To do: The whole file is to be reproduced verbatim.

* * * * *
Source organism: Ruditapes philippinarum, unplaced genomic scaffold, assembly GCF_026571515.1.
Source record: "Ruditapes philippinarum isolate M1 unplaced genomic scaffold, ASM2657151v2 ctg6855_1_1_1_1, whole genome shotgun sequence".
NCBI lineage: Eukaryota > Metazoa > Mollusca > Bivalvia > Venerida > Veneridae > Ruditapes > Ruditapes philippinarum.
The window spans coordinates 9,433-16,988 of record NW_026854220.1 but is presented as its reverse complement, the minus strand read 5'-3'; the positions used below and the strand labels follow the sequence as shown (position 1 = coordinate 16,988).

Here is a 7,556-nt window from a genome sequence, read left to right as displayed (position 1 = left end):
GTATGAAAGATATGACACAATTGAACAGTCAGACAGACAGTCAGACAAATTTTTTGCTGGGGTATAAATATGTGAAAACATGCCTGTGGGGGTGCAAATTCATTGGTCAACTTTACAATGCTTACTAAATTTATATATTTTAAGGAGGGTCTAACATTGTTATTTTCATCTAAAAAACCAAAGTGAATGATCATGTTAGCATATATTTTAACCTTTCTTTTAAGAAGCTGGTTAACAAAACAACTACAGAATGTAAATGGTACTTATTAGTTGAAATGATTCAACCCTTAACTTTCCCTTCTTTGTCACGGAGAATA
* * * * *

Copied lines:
Source organism: Ruditapes philippinarum, unplaced genomic scaffold, assembly GCF_026571515.1.
Source record: "Ruditapes philippinarum isolate M1 unplaced genomic scaffold, ASM2657151v2 ctg6855_1_1_1_1, whole genome shotgun sequence".
NCBI lineage: Eukaryota > Metazoa > Mollusca > Bivalvia > Venerida > Veneridae > Ruditapes > Ruditapes philippinarum.
The window spans coordinates 9,433-16,988 of record NW_026854220.1 but is presented as its reverse complement, the minus strand read 5'-3'; the positions used below and the strand labels follow the sequence as shown (position 1 = coordinate 16,988).

Here is a 7,556-nt window from a genome sequence, read left to right as displayed (position 1 = left end):
GTATGAAAGATATGACACAATTGAACAGTCAGACAGACAGTCAGACAAATTTTTTGCTGGGGTATAAATATGTGAAAACATGCCTGTGGGGGTGCAAATTCATTGGTCAACTTTACAATGCTTACTAAATTTATATATTTTAAGGAGGGTCTAACATTGTTATTTTCATCTAAAAAACCAAAGTGAATGATCATGTTAGCATATATTTTAACCTTTCTTTTAAGAAGCTGGTTAACAAAACAACTACAGAATGTAAATGGTACTTATTAGTTGAAATGATTCAACCCTTAACTTTCCCTTCTTTGTCACGGAGAATA